I have chosen to use an experiment as my research method for reasons I will state in my Abstract. I have studied the investigation conducted by Bruner and Minturn and have noted that the most appropriate form of collecting raw data from this experiment will have to be written rather than conveyed verbally due to the number of participants. I do not want them to be influenced by others’ perceptions of the ambiguous word and so will collect their ‘answer’ from them on a piece of paper. I will also conduct the experiment in controlled conditions to make it replicable. Anonymity is important as I feel it is necessary to conform to the ethical issues I will have to consider when performing this investigation. It will also help to eliminate potential bias that may occur if I personally know some of the participants
Confidentiality is on of the ethics I will conform to, to make this experiment a humane one and to make it fair on the participants. It respects their privacy and makes it more likely that they are giving an honest answer as there is no fear of a negative response. To ensure this is the case, it will be stated in my standardised instructions not to write their name on the paper issued.
Another ethical consideration is that of the right to withdraw from the experiment. I will in incorporate this into my consent forms and also the standardised instructions as a way to inform participants of this, and to make sure that anyone feeling uncomfortable during the investigation is not under any obligation to remain a part of it.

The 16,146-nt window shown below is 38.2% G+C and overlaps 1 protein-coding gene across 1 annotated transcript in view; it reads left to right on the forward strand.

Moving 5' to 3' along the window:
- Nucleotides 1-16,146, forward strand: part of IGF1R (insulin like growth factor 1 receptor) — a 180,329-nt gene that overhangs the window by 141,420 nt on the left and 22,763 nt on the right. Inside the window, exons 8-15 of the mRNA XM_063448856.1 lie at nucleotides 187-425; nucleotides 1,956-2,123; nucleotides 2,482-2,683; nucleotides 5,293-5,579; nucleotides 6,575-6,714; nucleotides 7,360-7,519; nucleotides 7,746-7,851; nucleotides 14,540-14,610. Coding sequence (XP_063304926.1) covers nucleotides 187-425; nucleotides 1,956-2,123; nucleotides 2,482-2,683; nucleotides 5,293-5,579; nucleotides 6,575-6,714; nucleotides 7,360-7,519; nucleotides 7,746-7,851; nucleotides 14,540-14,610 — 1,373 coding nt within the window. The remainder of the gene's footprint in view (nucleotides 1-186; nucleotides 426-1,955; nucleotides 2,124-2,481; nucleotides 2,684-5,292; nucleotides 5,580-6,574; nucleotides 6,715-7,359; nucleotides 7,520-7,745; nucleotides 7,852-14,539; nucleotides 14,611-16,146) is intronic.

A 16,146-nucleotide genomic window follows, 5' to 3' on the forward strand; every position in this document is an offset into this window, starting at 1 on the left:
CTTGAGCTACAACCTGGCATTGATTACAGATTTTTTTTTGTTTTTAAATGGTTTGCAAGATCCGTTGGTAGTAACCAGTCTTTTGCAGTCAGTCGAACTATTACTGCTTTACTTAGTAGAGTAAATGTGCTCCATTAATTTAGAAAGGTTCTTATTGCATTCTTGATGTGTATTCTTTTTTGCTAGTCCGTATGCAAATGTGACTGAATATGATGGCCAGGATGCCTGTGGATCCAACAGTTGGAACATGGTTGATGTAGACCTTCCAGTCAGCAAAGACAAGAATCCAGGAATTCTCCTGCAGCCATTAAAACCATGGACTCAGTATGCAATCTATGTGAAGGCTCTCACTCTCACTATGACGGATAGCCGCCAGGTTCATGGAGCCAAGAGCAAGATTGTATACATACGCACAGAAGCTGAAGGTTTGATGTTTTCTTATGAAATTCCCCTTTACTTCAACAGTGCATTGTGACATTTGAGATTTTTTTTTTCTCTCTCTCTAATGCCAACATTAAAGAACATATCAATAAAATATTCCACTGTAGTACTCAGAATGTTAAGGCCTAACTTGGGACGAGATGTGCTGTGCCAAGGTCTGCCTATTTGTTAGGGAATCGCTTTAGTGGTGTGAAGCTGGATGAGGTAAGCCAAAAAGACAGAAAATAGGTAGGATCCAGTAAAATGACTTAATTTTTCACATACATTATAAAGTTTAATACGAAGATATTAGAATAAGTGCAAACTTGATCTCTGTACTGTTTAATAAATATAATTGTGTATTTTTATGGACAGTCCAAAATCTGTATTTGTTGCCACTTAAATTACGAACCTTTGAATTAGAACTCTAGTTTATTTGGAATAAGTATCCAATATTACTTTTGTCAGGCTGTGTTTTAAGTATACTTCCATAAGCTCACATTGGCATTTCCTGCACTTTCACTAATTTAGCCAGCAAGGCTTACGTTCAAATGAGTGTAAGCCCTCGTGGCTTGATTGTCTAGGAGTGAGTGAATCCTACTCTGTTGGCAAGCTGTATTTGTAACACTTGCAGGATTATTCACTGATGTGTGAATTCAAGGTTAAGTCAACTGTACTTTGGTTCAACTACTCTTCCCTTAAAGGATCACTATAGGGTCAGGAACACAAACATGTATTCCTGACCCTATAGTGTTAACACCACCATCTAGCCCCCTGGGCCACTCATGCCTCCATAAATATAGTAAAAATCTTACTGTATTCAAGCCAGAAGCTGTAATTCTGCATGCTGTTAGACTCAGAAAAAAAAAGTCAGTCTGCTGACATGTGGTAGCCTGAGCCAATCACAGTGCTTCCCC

Briefing and debriefing will also be taken into account, and so they are to be briefed beforehand where it will be made clear what their task is and what the investigation will involve. Although I will not be able to fully brief them in regards to my aim and hypothesis, I will state this in the debriefing that will occur after the experiment is finished.
Consent is a major issue when discussing ethics, and so I plan to send out consent forms to the head-teacher of the school and to the form tutor of the participants as they are in loco-parentus, making obtaining permission quicker and easier.
No psychological trauma or physical harm will happen to the participants and the pictures shown are of a neutral nature without the possibility of causing offence or upset, meaning the participants will leave the experiment in the same physical and psychological state they entered it in.
Independent Variable: This is the condition I will be manipulating in order to monitor the change in results and in this experiment the independent variable is the topic of the words and pictures shown.
Dependant Variable: This is the thing that changes due to the manipulation of the independent variable and it is what I will be measuring. In this case it is the definition drawn or written of the ambiguous word.
Extraneous Variables: These are the other things that may affect the dependant variable other than the independent variable that must be controlled to the best of our ability in order to ensure a cause-effect relationship and reliable results. They are split in to two groups.